NHS Hambleton, Richmondshire and Whitby CCG
CCG votes for north east maternity unit to become midwife led
Hambleton, Richmondshire and Whitby Clinical Commissioning Group has voted to go ahead with plans to remove consultant cover at the Friarage Hospital, meaning it will become a midwife-led unit.
As a result, the hospital will open a midwifery-led unit, develop a paediatric short-stay assessment unit but continue to deliver community paediatric nursing and consultant paediatric outpatient services. The decision follows a three-month public consultation between September and November 2013.
South Tees Hospitals Foundation Trust, which runs the hospital, support’s the CCG’s decision but Richmondshire District Council leader John Blackie said he was “incredibly and bitterly disappointed and very angry”.
Representives from the CCG’s member practices voted on the plans in private on 7 February, but the result was not announced for two weeks.
Vicky Pleydell, the CCG’s chief clinical officer, said: “We have investigated models of service up and down the country, leaving no stone unturned.
“Other options we looked at did not conform to the high standards we feel it is right to aspire to for our patients,” she said. “Our job as a CCG is to ensure we deliver safe high quality services for our patients. We cannot compromise on that.”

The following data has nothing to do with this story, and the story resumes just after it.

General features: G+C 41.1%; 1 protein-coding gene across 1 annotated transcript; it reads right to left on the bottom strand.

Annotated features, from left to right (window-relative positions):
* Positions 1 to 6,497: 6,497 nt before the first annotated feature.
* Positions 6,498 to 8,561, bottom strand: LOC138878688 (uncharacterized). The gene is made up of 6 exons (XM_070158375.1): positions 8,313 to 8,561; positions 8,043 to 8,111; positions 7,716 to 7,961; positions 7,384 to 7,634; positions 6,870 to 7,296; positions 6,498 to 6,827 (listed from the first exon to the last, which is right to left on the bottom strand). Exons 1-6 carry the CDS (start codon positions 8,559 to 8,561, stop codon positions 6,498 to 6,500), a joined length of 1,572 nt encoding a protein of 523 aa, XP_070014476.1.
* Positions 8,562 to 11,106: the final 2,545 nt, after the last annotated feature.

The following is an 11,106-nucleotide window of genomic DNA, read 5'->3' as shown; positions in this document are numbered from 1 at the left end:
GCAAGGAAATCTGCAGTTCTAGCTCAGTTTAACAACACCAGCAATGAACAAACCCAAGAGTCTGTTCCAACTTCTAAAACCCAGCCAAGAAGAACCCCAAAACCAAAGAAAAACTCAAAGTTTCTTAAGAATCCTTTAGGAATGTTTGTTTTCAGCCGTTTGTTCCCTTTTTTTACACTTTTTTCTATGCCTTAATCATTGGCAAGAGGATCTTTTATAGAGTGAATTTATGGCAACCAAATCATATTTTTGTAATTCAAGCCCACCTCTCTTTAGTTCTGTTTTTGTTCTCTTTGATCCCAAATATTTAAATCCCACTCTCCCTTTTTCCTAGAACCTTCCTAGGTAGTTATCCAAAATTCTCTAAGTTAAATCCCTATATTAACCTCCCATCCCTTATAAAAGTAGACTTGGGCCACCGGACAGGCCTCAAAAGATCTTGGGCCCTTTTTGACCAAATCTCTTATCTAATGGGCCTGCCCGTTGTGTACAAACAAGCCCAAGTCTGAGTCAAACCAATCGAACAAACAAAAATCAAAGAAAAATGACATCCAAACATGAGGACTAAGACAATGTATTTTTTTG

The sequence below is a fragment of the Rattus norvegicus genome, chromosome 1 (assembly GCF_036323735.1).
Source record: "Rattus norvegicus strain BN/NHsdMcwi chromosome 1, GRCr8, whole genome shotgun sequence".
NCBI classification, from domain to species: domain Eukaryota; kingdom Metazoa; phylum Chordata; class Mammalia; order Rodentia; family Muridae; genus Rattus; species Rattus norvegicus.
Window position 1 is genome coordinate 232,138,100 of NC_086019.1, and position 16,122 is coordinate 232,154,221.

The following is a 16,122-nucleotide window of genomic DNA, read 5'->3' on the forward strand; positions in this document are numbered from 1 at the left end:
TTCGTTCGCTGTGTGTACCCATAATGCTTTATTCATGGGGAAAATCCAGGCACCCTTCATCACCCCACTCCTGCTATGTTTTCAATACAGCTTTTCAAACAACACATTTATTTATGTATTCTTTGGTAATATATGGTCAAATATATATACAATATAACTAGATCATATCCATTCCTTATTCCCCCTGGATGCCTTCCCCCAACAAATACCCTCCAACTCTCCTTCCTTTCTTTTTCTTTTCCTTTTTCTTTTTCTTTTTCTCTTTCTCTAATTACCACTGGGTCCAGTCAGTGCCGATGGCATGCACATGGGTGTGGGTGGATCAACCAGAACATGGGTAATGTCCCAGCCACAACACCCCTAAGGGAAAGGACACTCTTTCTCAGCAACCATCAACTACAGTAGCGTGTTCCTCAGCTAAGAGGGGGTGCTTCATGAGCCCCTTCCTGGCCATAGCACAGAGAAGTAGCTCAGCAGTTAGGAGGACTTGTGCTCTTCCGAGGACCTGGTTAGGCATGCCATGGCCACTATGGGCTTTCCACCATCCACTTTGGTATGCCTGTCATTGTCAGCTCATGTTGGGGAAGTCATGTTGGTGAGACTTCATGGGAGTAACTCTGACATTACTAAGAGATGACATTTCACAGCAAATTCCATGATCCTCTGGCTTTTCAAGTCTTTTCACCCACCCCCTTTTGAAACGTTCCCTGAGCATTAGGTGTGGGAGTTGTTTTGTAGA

Professor Tricia Hart, chief executive of South Tees Hospitals NHS Foundation Trust, added: “This has been a long and complex process which has stemmed from genuine clinical concerns around the safety and future sustainability of these services.
Professor Tricia Hart
“Changing the way health services are run isn’t easy, particularly when they are held so dear by people. We know how much loved the Friarage Hospital is and understandably some people will be very disappointed that change has to happen but this will help to safeguard the quality of care our patients receive.”
On 27 February the CCG will hold an extraordinary governing body meeting to discuss how the option will be implemented and to officially ratify the decision.
Mr Blackie said he plans to take his case to North Yorkshire Council’s health scrutiny committee, which he hopes will be referred to the Independent Reconfiguation Panel. “The fight will go on because the services are simply too valuable and too good to lose,” he said.
He has so far had a fractious relationship with the CCG, having been accused of “bullying and intimidating” behaviour by its chair of Henry Cronin. In turn Mr Blackie accused the CCG of seeking to “stifle or silence” its critics.